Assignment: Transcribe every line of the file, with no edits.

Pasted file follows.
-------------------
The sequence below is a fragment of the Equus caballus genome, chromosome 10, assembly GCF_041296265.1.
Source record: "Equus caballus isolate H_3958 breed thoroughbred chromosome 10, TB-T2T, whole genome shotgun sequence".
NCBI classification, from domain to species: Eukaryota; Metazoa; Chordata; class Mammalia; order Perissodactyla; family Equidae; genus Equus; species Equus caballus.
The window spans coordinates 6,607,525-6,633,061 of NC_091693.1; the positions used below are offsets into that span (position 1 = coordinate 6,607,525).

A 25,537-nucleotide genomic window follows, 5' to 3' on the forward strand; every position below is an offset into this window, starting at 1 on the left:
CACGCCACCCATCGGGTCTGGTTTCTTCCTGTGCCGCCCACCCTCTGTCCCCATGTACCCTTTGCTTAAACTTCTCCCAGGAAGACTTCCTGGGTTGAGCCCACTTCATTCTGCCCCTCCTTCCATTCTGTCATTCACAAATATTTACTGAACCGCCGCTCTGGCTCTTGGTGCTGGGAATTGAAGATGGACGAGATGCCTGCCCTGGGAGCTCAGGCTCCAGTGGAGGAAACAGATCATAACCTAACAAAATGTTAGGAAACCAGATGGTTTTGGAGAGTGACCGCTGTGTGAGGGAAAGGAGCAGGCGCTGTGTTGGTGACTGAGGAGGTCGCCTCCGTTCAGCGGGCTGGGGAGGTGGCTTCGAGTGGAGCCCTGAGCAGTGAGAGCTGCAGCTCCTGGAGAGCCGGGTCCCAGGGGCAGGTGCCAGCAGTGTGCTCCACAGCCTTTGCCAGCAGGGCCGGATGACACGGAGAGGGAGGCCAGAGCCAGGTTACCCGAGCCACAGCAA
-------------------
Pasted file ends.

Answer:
The sequence below is a fragment of the Equus caballus genome, chromosome 10, assembly GCF_041296265.1.
Source record: "Equus caballus isolate H_3958 breed thoroughbred chromosome 10, TB-T2T, whole genome shotgun sequence".
NCBI classification, from domain to species: Eukaryota; Metazoa; Chordata; class Mammalia; order Perissodactyla; family Equidae; genus Equus; species Equus caballus.
The window spans coordinates 6,607,525-6,633,061 of NC_091693.1; the positions used below are offsets into that span (position 1 = coordinate 6,607,525).

A 25,537-nucleotide genomic window follows, 5' to 3' on the forward strand; every position below is an offset into this window, starting at 1 on the left:
CACGCCACCCATCGGGTCTGGTTTCTTCCTGTGCCGCCCACCCTCTGTCCCCATGTACCCTTTGCTTAAACTTCTCCCAGGAAGACTTCCTGGGTTGAGCCCACTTCATTCTGCCCCTCCTTCCATTCTGTCATTCACAAATATTTACTGAACCGCCGCTCTGGCTCTTGGTGCTGGGAATTGAAGATGGACGAGATGCCTGCCCTGGGAGCTCAGGCTCCAGTGGAGGAAACAGATCATAACCTAACAAAATGTTAGGAAACCAGATGGTTTTGGAGAGTGACCGCTGTGTGAGGGAAAGGAGCAGGCGCTGTGTTGGTGACTGAGGAGGTCGCCTCCGTTCAGCGGGCTGGGGAGGTGGCTTCGAGTGGAGCCCTGAGCAGTGAGAGCTGCAGCTCCTGGAGAGCCGGGTCCCAGGGGCAGGTGCCAGCAGTGTGCTCCACAGCCTTTGCCAGCAGGGCCGGATGACACGGAGAGGGAGGCCAGAGCCAGGTTACCCGAGCCACAGCAA